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    instead of paying the exorbitant prices rego'd breeders charge
    rego'd breeders charge those prices - because that's what it costs them to do all the testing and get all the good vet care and hopefully their lines have proven performance in herding, agility, obedience, tracking, rescue or show... If they don't have a proven track record in the dog lines - it's not really worth spending all the money to get the tests done.

    Hip dysplasia xrays have to be done under general anaesthetic, the DNA tests are less invasive but still cost $$$ and there's no medicare for dogs.

    Personally - I wouldn't want to be homing puppies to people who want them on the cheap.

    And some of the people here who really don't want you to get started until you start to understand what they're saying - are the ones who have spent a lot of time working in rescue or pounds and know how much it sucks to have to PTS loads of healthy gorgeous natured unwanted dogs every week.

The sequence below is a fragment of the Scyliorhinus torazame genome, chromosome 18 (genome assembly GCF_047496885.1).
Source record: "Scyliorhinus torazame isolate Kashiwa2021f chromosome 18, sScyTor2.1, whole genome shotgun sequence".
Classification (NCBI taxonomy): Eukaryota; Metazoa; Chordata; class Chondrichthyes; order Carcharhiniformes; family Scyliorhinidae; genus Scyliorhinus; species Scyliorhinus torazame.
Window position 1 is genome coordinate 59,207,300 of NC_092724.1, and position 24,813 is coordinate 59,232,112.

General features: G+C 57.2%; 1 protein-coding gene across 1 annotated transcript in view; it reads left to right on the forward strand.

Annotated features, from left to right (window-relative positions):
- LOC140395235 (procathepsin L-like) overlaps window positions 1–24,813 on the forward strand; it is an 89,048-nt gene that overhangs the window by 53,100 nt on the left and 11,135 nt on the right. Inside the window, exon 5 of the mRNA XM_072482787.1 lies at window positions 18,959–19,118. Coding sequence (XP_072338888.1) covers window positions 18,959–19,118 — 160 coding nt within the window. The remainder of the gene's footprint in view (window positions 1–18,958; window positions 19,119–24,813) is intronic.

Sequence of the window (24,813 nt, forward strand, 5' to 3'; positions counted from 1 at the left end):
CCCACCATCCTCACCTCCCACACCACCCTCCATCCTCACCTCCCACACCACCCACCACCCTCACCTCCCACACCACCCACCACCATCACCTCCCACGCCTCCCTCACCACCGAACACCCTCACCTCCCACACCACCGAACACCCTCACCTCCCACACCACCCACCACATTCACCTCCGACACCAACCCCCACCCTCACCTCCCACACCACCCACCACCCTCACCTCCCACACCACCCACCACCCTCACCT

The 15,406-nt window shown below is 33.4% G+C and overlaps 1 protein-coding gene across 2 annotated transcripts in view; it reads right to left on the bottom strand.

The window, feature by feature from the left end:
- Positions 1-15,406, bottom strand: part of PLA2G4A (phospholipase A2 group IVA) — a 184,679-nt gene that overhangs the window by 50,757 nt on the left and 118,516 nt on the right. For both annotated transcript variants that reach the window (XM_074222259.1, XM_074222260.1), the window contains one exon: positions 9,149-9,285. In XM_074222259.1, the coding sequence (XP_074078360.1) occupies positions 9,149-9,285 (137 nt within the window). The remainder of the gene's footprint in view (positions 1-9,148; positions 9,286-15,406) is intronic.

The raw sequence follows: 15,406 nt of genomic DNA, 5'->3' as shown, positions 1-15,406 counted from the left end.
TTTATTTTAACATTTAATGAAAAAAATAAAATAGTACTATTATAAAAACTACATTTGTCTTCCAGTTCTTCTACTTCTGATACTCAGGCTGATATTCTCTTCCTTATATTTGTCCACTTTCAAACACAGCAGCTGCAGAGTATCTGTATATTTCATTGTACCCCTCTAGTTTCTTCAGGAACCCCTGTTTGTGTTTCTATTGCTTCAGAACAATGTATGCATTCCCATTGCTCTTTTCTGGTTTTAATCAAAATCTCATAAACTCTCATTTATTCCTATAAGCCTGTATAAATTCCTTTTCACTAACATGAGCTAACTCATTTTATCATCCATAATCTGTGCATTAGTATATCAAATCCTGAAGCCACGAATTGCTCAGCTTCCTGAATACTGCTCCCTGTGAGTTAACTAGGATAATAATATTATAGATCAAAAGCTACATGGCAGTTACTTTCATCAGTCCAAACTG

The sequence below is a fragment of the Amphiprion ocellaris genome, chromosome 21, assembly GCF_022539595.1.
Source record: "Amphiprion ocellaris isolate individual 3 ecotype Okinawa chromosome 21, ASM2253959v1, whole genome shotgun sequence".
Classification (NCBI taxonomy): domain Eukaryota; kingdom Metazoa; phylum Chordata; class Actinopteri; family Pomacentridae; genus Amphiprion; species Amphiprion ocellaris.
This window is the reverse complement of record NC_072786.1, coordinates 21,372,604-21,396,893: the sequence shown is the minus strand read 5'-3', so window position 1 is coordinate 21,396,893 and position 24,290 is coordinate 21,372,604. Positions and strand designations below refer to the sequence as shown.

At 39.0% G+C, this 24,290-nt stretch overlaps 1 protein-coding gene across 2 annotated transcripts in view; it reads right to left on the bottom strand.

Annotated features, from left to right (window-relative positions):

Purebreds don't have to be papered, they could be from a strain that just wasn't documented
    Erm not really. They don't have to be ANKC registered, but if the line wasn't documented - you could be buying dingo crosses for all you know.

    And by the way in QLD - you will probably have to comply with this at some level. And that will mean not-cheap puppies too.
    http://www.daff.qld.gov.au/documents...S_MARCH-12.pdf

  8. #68
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    You are convinced your bitch should be bred despite not being correct physically. I think you simply came on here to find validation and agreement not information at all considering you have shown no interest in doing anything with your dogs or leaning what traits are actually wanted in border collies and what you will produce. You're heading down the road of producing pound fodder.

  9. #69
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    Quote Originally Posted by Nekhbet View Post
    You are convinced your bitch should be bred despite not being correct physically. I think you simply came on here to find validation and agreement not information at all considering you have shown no interest in doing anything with your dogs or leaning what traits are actually wanted in border collies and what you will produce. You're heading down the road of producing pound fodder.